Conversion of substances

DFG approves second funding period of the CRC 1316

Plasmas for the Systems for material conversion are an important component in the utilization and storage of decentrally generated renewable energies. The Collaborative Research Center 1316 (CRC 1316) "Transient Atmospheric Pressure Plasmas - from Plasma to Liquids to Solids" is dedicated to combining atmospheric pressure plasmas with catalysis to develop the most flexible solutions possible for this material conversion. "They should be scalable, controllable and robust against external influences, such as impurities in the starting materials," explains Prof. Dr. Achim von Keudell, spokesman of the CRC. 

The first funding period of the CRC 1316 was dedicated to the elucidation of transient phenomena in atmospheric pressure plasmas as well as interfacial processes at the surface of catalysts. Here, the focus was on three systems: the plasma-catalytic conversion of gases, the combination of plasmas with electrolysis at the interface between liquid and solid, and plasma-assisted biocatalysis, in which enzymes very selectively produce new molecules. The researchers were able to make great progress in these areas: For example, they achieved precise control of the formation of reactive particles in these plasmas. They were also able to gain a deeper understanding of the atomic and molecular surface processes in these systems. 

In the second funding period, these findings will be brought together to make the best possible use of the interplay between a plasma with its reactive particles and a catalytically active surface. There are many further questions in this regard, since in traditional catalysis, for example, stable molecules are essentially reaction partners, whereas in plasma catalysis, reactive particles or highly excited species can accelerate or suppress a specific reaction path. On this basis, the first prototype plants for plasma catalysis, plasma electrolysis and plasma biocatalysis are to be developed. 

In addition to the RUB as the host university, researchers from the University of Ulm, the Jülich Research Center and the Fritz Haber Institute in Berlin are involved in the CRC.


Japan Workshop

A workshop between CRC1316 and Japanese universities/research institutions will take part between November 29th and December 3rd, 2021. The organizers are Prof. Czarnetzki, Satoshi Hamaguchi, Jan Kuhfeld and two PhD students from Nagoya University. Further information can be found here.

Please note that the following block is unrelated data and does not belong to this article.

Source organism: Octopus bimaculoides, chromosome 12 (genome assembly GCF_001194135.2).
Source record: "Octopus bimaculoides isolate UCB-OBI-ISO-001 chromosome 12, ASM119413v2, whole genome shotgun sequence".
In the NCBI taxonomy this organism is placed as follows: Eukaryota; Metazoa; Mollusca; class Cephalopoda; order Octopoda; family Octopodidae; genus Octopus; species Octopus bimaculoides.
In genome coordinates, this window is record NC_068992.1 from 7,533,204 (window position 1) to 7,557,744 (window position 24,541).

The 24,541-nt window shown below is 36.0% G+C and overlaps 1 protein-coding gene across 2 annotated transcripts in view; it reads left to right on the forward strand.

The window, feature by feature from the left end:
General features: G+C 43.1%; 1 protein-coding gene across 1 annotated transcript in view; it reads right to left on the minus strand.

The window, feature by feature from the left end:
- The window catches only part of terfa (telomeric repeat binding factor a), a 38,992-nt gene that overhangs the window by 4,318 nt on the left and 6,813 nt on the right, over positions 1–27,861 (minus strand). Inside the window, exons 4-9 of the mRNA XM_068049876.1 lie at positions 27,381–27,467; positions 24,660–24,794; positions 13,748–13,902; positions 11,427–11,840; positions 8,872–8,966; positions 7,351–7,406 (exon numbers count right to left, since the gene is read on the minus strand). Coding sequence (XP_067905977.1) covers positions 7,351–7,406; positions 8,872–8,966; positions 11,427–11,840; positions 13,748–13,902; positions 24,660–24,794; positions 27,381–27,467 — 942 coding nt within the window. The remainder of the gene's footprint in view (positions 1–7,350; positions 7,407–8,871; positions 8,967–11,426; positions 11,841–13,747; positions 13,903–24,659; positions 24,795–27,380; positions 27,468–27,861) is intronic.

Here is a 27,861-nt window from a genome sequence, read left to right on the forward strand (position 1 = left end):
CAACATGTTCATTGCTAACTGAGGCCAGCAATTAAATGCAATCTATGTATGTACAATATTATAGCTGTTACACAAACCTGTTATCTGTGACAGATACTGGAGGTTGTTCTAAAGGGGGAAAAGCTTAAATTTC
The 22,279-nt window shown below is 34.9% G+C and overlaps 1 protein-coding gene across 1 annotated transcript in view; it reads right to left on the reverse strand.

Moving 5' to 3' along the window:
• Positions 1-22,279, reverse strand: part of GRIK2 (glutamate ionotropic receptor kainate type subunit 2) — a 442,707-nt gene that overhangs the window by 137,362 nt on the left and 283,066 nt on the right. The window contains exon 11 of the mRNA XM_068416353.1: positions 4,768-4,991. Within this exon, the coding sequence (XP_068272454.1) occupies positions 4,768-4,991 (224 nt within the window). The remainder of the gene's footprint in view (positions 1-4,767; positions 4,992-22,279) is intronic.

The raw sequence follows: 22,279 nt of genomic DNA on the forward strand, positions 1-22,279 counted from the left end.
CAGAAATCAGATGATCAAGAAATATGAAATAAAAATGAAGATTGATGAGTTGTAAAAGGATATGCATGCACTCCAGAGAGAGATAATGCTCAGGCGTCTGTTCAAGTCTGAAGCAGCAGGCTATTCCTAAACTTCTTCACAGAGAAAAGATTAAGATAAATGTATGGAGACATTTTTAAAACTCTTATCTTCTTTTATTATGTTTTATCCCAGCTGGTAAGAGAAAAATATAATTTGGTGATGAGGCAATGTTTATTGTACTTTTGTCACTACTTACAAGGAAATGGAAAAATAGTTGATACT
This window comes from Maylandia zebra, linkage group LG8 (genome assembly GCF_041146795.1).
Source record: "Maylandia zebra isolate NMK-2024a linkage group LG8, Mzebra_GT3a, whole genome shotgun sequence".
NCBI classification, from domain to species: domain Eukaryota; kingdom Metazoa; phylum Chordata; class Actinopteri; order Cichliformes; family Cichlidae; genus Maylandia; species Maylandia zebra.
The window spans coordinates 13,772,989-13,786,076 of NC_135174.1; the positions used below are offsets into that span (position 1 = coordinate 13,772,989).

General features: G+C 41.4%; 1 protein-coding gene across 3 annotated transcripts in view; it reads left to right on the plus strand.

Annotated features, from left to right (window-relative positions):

Please note that the deadline is already October 27. Active participation is by invitation only, but passive participation is completely open. Participants must register in any case.

Insights into the SFB 1316

Virtual public 360° tour of the SFB 1316

Insights into the projects and laboratories, the opportunity to take a look at the various experiments and diagnostics and ask live questions about them - this opportunity is available to everyone on 27.10.2021 at 4 pm during a virtual 360° tour. The tour is aimed at the general public and thus offers not only researchers and students but also interested persons outside of university the opportunity to experience research interactively and get to know the projects better.


Plasmas for all

A great many everyday technologies would not exist without plasmas. The teams of the Collaborative Research Centres want to share knowledge about their relevance with the public.

An experiment from the plasma van: A plasma is ignited between two electrodes. Plasma layers are created at regular intervals by accelerated electrons. © Damian Gorczany

Driving the plasma van to school

For many years, the plasma researchers at RUB have been committed to introducing plasmas to school students in different year groups. “Physics teachers sometimes conduct experiments that involve plasmas, but the word plasma doesn’t even appear in the curriculum,” explains Science Manager Dr. Marina Prenzel. In order to familiarise secondary school students with the concept of a plasma, the SFB team, in cooperation with Professor Heiko Krabbe and other physics didactics experts, has constructed various plasma experiments that can be stowed away in boxes and handily transported in a minibus. The researchers use them for interesting 90-minute workshops in sixth-form classes, where students can do their own experiments and learn about different applications of plasmas. “This is how we want to create awareness that plasmas are extremely important for many of our current technologies,” says Prenzel.

Students evaluate research projects

Students should not only be given the chance to learn what a plasma actually is and where it is used. Rather, the SFB team is also currently setting up a project in collaboration with the physics didactics department that aims at promoting the evaluation skills of adolescents and young adults. Here, students are to gain insights into various plasma research projects and evaluate which of these projects they would support. Another goal is to convey the significance of plasmas for the challenges of global warming.

More than 20 years of plasma summer school

For more than 20 years, plasma researchers at RUB have been organising an annual international summer school for Master’s students and doctoral candidates. It originally emerged from a European Erasmus project, acquired under the auspices of the Eind­hoven University of Technology. When the funding ran out in 2000, the RUB team dedicated itself to continuing it. “The school is practically always overbooked,” says co-organiser Dr. Marc Böke. The 80 to 90 participants each year and the lecturers come from all over the world. The aim of the seven-day school is to give them insights into all the major technically relevant plasmas and, at the same time, to enable them to network with each other and with established researchers in the field. “Some of the former participants are now themselves running plasma labs,” says Böke. The RUB team hopes to resume the successful format soon, despite the coronavirus situation.

adapted from Julia Weiler, RUB

Plasmas as chemistry labs